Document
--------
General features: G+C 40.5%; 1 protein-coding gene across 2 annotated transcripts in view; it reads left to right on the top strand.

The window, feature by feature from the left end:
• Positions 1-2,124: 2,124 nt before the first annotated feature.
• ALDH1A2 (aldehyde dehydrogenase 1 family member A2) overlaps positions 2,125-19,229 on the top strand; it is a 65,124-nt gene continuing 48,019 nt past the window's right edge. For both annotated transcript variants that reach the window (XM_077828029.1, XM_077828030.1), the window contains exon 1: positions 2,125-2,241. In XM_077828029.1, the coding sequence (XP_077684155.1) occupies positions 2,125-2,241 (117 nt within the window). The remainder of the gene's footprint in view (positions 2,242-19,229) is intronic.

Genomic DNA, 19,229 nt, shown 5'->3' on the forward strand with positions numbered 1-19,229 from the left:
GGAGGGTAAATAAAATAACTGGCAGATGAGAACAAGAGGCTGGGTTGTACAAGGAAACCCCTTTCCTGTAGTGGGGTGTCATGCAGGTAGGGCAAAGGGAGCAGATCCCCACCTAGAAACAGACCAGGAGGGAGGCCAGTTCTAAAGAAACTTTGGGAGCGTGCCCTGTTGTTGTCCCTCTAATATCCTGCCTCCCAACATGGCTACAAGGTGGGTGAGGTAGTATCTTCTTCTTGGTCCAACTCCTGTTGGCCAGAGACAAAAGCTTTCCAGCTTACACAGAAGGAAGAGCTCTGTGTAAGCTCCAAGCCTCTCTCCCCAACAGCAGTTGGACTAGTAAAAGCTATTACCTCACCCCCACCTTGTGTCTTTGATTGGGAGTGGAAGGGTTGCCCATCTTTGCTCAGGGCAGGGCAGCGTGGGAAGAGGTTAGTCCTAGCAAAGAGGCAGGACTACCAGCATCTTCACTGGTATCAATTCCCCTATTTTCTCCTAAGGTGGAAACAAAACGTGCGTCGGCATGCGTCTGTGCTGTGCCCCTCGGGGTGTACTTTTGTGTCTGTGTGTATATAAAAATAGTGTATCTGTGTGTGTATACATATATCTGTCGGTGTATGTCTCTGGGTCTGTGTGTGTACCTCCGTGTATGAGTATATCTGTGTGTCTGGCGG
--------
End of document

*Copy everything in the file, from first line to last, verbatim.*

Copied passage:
General features: G+C 40.5%; 1 protein-coding gene across 2 annotated transcripts in view; it reads left to right on the top strand.

The window, feature by feature from the left end:
• Positions 1-2,124: 2,124 nt before the first annotated feature.
• ALDH1A2 (aldehyde dehydrogenase 1 family member A2) overlaps positions 2,125-19,229 on the top strand; it is a 65,124-nt gene continuing 48,019 nt past the window's right edge. For both annotated transcript variants that reach the window (XM_077828029.1, XM_077828030.1), the window contains exon 1: positions 2,125-2,241. In XM_077828029.1, the coding sequence (XP_077684155.1) occupies positions 2,125-2,241 (117 nt within the window). The remainder of the gene's footprint in view (positions 2,242-19,229) is intronic.

Genomic DNA, 19,229 nt, shown 5'->3' on the forward strand with positions numbered 1-19,229 from the left:
GGAGGGTAAATAAAATAACTGGCAGATGAGAACAAGAGGCTGGGTTGTACAAGGAAACCCCTTTCCTGTAGTGGGGTGTCATGCAGGTAGGGCAAAGGGAGCAGATCCCCACCTAGAAACAGACCAGGAGGGAGGCCAGTTCTAAAGAAACTTTGGGAGCGTGCCCTGTTGTTGTCCCTCTAATATCCTGCCTCCCAACATGGCTACAAGGTGGGTGAGGTAGTATCTTCTTCTTGGTCCAACTCCTGTTGGCCAGAGACAAAAGCTTTCCAGCTTACACAGAAGGAAGAGCTCTGTGTAAGCTCCAAGCCTCTCTCCCCAACAGCAGTTGGACTAGTAAAAGCTATTACCTCACCCCCACCTTGTGTCTTTGATTGGGAGTGGAAGGGTTGCCCATCTTTGCTCAGGGCAGGGCAGCGTGGGAAGAGGTTAGTCCTAGCAAAGAGGCAGGACTACCAGCATCTTCACTGGTATCAATTCCCCTATTTTCTCCTAAGGTGGAAACAAAACGTGCGTCGGCATGCGTCTGTGCTGTGCCCCTCGGGGTGTACTTTTGTGTCTGTGTGTATATAAAAATAGTGTATCTGTGTGTGTATACATATATCTGTCGGTGTATGTCTCTGGGTCTGTGTGTGTACCTCCGTGTATGAGTATATCTGTGTGTCTGGCGG